For me, It’s just being real and what you see is what you get. Being able to ebb and flow and deal with whatever is being thrown at you in that moment and dealing with it in the most professional way possible is important. I always try to be very positive and never show if I’m stressed or dealing with a lot because I don’t want to bring other people down or cause them to worry.
Based on the fact that I am a cancer survivor, I live by the philosophy of what doesn’t kill you makes you stronger. I think about that a lot when I’m going through a tough time and still need to maintain a certain image at work. You realize stuff happens and it’s what you do with it that makes the difference.
You mentioned your daughter is your top priority, how do you ensure you maintain that “work-life balance”?
One thing I learned, when I was managing a team of 50 people, is that you can’t do it all. At the end of the day, whatever work you have left today will be there tomorrow. You must be willing to let it go. Another philosophy I have is you can only ever have one priority one. Once that’s handled, then you can move onto the next priority. You shouldn’t think you can do it all because something will always fail or suffer. Whether it be your personal relationships, your quality of work or your sleep. There was, at one point, a time when I would be at work everyday until 7, 8, 9 pm at night and my personal life, my family and I were all suffering. You just need to focus on what’s important. The rest will still be there tomorrow.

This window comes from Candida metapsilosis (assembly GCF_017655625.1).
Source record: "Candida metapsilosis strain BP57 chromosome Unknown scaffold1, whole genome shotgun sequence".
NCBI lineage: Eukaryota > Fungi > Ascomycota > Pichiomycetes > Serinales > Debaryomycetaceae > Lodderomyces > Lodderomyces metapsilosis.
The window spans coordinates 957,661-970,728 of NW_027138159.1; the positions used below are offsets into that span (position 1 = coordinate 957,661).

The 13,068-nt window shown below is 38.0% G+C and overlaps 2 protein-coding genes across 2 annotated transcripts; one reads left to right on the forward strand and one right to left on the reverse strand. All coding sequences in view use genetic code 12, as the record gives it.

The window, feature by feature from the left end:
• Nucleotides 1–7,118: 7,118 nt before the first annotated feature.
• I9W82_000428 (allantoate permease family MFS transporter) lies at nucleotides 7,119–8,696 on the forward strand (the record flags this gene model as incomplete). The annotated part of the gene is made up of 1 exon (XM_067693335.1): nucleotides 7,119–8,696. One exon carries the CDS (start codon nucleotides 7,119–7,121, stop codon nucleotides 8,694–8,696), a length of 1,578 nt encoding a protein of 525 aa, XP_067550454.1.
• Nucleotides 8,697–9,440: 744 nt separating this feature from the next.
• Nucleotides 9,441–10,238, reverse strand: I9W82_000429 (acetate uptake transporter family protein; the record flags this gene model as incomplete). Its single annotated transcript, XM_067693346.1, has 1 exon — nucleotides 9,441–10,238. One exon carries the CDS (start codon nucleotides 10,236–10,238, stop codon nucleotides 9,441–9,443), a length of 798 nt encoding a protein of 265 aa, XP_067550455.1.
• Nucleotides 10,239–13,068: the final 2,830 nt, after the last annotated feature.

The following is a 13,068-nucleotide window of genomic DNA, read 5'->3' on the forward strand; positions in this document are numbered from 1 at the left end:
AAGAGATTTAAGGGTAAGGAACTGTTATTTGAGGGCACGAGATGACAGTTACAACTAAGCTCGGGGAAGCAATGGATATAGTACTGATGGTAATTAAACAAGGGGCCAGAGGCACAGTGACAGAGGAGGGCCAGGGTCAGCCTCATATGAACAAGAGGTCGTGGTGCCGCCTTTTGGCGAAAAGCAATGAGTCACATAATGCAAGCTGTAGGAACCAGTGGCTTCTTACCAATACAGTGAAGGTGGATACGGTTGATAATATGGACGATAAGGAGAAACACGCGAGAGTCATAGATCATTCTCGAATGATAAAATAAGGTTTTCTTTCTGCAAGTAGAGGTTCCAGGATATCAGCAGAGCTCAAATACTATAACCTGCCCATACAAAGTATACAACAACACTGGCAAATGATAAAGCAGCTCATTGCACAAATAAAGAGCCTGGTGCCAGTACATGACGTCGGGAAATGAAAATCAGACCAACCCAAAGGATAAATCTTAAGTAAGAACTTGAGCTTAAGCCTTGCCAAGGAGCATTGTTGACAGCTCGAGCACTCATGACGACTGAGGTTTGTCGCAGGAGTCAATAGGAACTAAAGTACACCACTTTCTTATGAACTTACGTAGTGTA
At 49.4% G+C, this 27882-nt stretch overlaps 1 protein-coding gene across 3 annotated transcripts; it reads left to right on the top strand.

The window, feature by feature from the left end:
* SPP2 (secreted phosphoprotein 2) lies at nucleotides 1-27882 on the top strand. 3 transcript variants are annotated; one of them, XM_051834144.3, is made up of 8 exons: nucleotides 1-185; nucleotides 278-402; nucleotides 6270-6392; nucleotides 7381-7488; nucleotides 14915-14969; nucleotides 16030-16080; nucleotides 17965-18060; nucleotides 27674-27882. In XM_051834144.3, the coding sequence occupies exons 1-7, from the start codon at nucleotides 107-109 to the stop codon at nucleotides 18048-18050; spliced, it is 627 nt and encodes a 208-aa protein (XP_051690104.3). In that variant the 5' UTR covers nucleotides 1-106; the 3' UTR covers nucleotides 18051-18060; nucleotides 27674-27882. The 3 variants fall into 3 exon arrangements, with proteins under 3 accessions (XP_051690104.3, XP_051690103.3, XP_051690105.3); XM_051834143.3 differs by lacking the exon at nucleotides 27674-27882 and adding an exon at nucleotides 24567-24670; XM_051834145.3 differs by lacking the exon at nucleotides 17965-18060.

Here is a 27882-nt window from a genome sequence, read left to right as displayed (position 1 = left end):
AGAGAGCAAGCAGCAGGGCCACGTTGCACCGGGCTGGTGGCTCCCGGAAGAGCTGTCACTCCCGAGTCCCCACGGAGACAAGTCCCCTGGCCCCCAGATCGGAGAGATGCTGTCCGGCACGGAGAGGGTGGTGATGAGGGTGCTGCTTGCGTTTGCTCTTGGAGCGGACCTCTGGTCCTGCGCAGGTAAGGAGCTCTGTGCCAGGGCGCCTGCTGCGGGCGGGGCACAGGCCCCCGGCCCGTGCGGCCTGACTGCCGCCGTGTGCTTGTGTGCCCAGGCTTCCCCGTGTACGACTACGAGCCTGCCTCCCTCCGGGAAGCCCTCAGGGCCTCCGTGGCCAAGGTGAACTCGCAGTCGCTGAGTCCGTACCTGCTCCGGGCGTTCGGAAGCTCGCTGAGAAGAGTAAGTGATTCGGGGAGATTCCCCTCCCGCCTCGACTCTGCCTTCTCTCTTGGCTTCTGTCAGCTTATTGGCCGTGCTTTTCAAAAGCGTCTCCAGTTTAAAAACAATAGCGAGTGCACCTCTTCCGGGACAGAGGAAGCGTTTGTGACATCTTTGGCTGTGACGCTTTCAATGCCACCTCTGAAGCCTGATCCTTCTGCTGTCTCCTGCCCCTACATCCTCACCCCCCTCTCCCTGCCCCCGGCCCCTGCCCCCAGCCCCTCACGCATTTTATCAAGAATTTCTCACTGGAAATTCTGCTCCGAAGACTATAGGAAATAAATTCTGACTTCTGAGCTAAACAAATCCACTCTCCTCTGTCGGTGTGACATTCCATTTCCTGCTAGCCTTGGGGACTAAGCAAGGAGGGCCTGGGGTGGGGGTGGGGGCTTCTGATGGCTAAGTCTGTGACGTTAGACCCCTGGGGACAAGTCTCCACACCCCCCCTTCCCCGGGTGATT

I have a 7-year-old daughter and she will always be my top priority. Making sure that she’s healthy, happy and well-rounded, but still trying to get those same things for myself, is a balancing act. One thing I love about working at Achievers is I can have a work-life balance and that is so important for any working parent, whether you have a partner or not. That’s what’s been fantastic about my role – I’ve put great people in place to make sure that can happen. It’s important to trust and empower other people to do great work rather than delegating.
What do you love about working in the software industry and will you encourage your daughter to get into the space as well?
I’ve worked in the industry for more than 5 years now but never in a million years would I have imagined myself in software before Achievers. Now that I’m here and I see how amazing it can be, my number one priority for my daughter is to get her the skills that she needs to get into software herself. I understand this is where our future is and I want her to have that experience.
I think that when it comes to women in tech, it doesn’t need to be different from any industry. You need to be passionate, driven and interested in what you’re doing. If you’re not, you need to assess where you are at and look at what you would be passionate about. I think there are far too many people who are in roles doing things they hate. Life is way too short, if you aren’t doing something you enjoy today, then find out what you do love and do it. Don’t get stuck in a rut and keep doing something you don’t enjoy. There are so many other options out there.
The Achievers Women’s Network would like to acknowledge & thank the “In Her Own Way” blog for inspiring the 12-month series.